why?The question arose of "I have a high quality prime such as a 20mm f1.7, so why would I bother buying a telephoto?", so I thought I'd have a whack at answering it. The asker professed to have some years experience with 35mm and seemed happy with just cropping. I covered this from another angle back in 2010 here, but as my purpose was different I thought I'd redo it entirely.
To some extent you can "increase" the focal length of your lens by cropping - which is exactly why cameras with smaller sensors than the 35mm standard format are called "crop cameras" and exactly why there is the idea of a focal length multiplier (or effective focal length). This is often a bewildering topic for beginners (and even seasoned 35mm photographers who never dealt with 645, 6x7 and large format).
The confusion often comes from the misunderstanding of f-numbers. These (often called f-stops, but that's also confusing) were designed to allow photographers to determine exposure back when a hand held light meter was used to determine exposure and the photographer wanted to change lens (and keep the exposure the same).
Commonly the confusion comes from discussions involving Depth of Field (DoF)
So if all things were equal then a standard lens could work as a telephoto by just cropping. However, if we use cropping (essentially maths) to make our 20mm into a virtual 50mm then we would just set our apertures to be the same and all will work out the same. Of course all things aren't equal, so I thought I'd explain this with pictures.
Firstly, lets take a shot of my mate with a 20mm f1.7 lens on my GH1
This was taken with the camera on a tripod, using the Panasonic 20mm f1.7 @ f1.7 and focused with face recognition.
Now, lets put on a 50mm lens (which is telephoto for 4/3) and have a look at that.
A quick glance at the image seems to show that DoF is quite similar to the central portion of the image taken with the 20mm ... so, lets crop the guts out of it and have a look.
Well actually its close isn't it, perhaps if I'd stopped the 50mm down to 5 it would be even closer. But you can see the point here (I hope).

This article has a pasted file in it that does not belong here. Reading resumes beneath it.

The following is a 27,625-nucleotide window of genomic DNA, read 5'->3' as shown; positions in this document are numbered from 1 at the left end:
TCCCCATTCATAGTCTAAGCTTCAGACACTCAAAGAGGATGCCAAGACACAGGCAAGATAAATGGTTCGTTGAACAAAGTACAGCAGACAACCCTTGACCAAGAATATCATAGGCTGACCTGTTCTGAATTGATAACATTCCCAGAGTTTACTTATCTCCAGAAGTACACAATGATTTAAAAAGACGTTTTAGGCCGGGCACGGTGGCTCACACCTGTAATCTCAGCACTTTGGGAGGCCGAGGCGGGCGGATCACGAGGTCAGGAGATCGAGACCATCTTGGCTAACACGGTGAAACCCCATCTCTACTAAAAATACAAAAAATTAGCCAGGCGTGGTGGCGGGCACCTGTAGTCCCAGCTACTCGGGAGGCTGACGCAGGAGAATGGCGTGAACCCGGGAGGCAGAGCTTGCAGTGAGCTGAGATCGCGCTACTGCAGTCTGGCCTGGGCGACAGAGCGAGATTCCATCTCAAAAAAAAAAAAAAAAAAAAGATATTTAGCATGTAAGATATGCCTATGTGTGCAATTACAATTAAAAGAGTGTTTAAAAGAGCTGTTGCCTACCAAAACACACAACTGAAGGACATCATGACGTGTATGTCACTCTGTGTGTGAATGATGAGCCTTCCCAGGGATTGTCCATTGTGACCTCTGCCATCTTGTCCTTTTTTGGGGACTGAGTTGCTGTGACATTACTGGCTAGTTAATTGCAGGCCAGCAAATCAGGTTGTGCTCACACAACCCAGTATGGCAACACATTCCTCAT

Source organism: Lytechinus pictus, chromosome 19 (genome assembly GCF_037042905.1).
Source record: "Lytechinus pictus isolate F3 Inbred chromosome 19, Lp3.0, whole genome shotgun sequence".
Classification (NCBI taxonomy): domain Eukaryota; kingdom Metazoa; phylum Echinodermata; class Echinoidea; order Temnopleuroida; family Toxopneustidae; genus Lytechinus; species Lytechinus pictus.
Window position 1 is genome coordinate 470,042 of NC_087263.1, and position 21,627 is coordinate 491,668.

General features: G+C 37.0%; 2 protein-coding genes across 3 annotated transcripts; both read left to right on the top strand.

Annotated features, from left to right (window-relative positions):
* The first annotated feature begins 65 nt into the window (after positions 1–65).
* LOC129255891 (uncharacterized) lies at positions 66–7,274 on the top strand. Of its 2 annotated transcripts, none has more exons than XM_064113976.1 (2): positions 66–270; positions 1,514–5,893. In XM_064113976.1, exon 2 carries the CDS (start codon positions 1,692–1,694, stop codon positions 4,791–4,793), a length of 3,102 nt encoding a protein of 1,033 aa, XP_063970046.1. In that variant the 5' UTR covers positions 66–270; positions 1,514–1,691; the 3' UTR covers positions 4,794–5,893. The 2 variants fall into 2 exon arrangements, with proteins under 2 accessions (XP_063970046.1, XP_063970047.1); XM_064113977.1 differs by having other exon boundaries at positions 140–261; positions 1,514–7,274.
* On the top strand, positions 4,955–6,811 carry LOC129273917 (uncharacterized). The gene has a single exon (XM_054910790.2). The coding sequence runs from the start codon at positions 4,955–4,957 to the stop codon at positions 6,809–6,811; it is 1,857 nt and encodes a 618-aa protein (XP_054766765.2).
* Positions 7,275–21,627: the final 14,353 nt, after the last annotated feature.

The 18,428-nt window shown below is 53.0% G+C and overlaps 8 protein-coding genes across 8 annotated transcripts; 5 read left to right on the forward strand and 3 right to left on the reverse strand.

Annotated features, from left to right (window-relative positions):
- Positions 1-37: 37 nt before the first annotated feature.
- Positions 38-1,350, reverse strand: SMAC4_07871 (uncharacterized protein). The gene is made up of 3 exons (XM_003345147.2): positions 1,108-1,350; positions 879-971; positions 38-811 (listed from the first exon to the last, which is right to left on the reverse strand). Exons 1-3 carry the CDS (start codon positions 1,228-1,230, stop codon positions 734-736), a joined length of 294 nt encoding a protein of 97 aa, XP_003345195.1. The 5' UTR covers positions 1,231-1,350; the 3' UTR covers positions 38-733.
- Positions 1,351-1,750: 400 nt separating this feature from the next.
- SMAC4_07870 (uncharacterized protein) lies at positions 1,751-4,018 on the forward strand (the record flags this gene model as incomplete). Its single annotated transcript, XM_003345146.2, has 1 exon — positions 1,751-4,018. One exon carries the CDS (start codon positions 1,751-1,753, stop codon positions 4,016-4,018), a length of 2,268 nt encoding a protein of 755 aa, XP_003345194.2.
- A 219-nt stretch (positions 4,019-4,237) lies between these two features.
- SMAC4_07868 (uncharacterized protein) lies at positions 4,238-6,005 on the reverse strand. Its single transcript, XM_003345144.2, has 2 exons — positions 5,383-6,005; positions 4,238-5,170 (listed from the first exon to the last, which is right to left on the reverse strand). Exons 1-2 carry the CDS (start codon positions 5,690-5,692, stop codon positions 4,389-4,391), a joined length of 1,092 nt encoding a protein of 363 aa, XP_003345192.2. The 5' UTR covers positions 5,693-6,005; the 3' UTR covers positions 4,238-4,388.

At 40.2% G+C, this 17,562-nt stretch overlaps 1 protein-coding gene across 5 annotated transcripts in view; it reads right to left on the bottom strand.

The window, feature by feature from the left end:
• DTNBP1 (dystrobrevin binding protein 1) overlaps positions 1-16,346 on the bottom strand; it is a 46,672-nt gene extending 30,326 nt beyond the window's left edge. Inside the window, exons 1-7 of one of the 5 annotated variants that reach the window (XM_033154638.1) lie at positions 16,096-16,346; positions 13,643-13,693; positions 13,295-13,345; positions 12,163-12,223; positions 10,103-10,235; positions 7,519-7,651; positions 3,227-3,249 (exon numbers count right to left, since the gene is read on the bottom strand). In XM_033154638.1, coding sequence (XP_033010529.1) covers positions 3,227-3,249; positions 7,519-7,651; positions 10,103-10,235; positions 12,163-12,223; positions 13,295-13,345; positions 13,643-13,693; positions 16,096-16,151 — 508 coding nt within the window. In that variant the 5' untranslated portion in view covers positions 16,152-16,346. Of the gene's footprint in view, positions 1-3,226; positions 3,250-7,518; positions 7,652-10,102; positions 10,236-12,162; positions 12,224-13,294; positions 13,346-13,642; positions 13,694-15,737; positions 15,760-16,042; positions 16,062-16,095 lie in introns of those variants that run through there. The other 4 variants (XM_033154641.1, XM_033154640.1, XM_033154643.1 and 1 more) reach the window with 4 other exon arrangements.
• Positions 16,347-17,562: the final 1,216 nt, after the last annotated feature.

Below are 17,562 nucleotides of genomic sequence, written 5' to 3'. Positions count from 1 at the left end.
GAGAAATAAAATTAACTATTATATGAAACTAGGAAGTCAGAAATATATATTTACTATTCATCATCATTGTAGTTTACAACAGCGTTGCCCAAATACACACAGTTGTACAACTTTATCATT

Whats different?Firstly I encourage you to "right click" on the above images and open them up in separate tabs (or windows). I think you'll see quickly that even at the modest sizes we have that there is much more information (look at hair strands) in the image from the 50mm and not much at all in the image from the 20mm (cropped image). This is because we are essentially concentrating the image to be clearer with the scaled down 50mm image, but dilluting the 20mm image with magnification (and pushing its limits). Essentially we are pixel peeping with the 20mm but giving the 50mm room to breath.
Next the 50mm is able to stop down to further ... so lets look at that
Which I'm sure you can see is even more shallow DoF with the focus being drawn to the eyes and the background is just a diffuse background. Personally I prefer the look of this lens at f1.8 or f2, which is still more shallow DoF than f4 yet has a higher contrast.
Then there is the point that the image from the 20mm started out at 4000x3000 pixels and just by cropping alone wound up at 1512 x 1181 pixels .. which is a paltry 1.8 MPixels and really only good for a 4x5 postcard print (or the web).
In a tight corner that may be enough ... but should you shoot for that? Well that's up to you.
ClarityLastly there is the amount of clarity available. The 20mm is a sharp lens, but it has a maximum of about 7Perceptual Megapixels, while the Olympus 45mm has more like 9 ... by cropping you end up with 2 and given that the Panasonic had less to start with you may end up with less Perceptual Megapixels.
I'm really pleased with my legacy FD 50mm f1.4 lens(well and for that matter even more pleased with my legacy OM 50mm f1.8 which is just as sharp (see post here) and cost so little (like $18) its ridiculous. Indeed for folks now (such wasn't available to me when I got into micro43) the Olympus 45mm f1.8 is available in good condition used from around $300 or the Sigma 60mm f2.8 even less ... great optics well within grasp of many and if not then the legacy option is IMO fantastic value. Hell this portrait was taken with my Pentax 110 50mm f2.8 in another mates garage.
and that lens is ultra compact and light (and cheap too).